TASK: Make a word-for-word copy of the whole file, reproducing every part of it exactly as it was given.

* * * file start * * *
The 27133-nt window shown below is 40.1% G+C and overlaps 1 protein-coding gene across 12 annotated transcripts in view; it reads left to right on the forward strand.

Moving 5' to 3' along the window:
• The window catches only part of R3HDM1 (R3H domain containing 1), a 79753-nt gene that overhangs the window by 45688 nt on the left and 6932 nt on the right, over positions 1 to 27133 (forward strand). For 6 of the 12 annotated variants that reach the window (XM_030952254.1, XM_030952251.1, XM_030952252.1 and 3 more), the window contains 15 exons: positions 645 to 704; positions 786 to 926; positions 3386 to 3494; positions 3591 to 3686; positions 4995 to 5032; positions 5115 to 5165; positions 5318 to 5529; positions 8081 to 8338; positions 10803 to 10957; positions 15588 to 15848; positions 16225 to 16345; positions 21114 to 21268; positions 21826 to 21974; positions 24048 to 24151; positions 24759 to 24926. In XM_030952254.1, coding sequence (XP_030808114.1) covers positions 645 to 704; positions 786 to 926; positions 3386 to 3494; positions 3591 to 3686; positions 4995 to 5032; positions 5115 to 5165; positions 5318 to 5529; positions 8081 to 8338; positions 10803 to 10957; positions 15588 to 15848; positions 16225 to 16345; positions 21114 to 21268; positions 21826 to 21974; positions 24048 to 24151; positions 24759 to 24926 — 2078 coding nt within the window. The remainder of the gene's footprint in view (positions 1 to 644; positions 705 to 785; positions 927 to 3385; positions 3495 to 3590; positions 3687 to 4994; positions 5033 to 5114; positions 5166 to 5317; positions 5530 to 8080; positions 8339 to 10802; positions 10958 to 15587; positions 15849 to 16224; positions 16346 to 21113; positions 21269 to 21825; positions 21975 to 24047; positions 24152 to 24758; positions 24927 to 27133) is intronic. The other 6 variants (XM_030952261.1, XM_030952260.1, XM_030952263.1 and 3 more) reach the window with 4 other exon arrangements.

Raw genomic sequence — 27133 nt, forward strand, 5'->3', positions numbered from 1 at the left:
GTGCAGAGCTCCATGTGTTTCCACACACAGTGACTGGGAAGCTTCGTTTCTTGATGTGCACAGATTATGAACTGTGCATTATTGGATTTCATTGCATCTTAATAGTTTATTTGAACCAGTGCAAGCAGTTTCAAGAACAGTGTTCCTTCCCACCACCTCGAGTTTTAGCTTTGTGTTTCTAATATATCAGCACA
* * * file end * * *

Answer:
The 27133-nt window shown below is 40.1% G+C and overlaps 1 protein-coding gene across 12 annotated transcripts in view; it reads left to right on the forward strand.

Moving 5' to 3' along the window:
• The window catches only part of R3HDM1 (R3H domain containing 1), a 79753-nt gene that overhangs the window by 45688 nt on the left and 6932 nt on the right, over positions 1 to 27133 (forward strand). For 6 of the 12 annotated variants that reach the window (XM_030952254.1, XM_030952251.1, XM_030952252.1 and 3 more), the window contains 15 exons: positions 645 to 704; positions 786 to 926; positions 3386 to 3494; positions 3591 to 3686; positions 4995 to 5032; positions 5115 to 5165; positions 5318 to 5529; positions 8081 to 8338; positions 10803 to 10957; positions 15588 to 15848; positions 16225 to 16345; positions 21114 to 21268; positions 21826 to 21974; positions 24048 to 24151; positions 24759 to 24926. In XM_030952254.1, coding sequence (XP_030808114.1) covers positions 645 to 704; positions 786 to 926; positions 3386 to 3494; positions 3591 to 3686; positions 4995 to 5032; positions 5115 to 5165; positions 5318 to 5529; positions 8081 to 8338; positions 10803 to 10957; positions 15588 to 15848; positions 16225 to 16345; positions 21114 to 21268; positions 21826 to 21974; positions 24048 to 24151; positions 24759 to 24926 — 2078 coding nt within the window. The remainder of the gene's footprint in view (positions 1 to 644; positions 705 to 785; positions 927 to 3385; positions 3495 to 3590; positions 3687 to 4994; positions 5033 to 5114; positions 5166 to 5317; positions 5530 to 8080; positions 8339 to 10802; positions 10958 to 15587; positions 15849 to 16224; positions 16346 to 21113; positions 21269 to 21825; positions 21975 to 24047; positions 24152 to 24758; positions 24927 to 27133) is intronic. The other 6 variants (XM_030952261.1, XM_030952260.1, XM_030952263.1 and 3 more) reach the window with 4 other exon arrangements.

Raw genomic sequence — 27133 nt, forward strand, 5'->3', positions numbered from 1 at the left:
GTGCAGAGCTCCATGTGTTTCCACACACAGTGACTGGGAAGCTTCGTTTCTTGATGTGCACAGATTATGAACTGTGCATTATTGGATTTCATTGCATCTTAATAGTTTATTTGAACCAGTGCAAGCAGTTTCAAGAACAGTGTTCCTTCCCACCACCTCGAGTTTTAGCTTTGTGTTTCTAATATATCAGCACA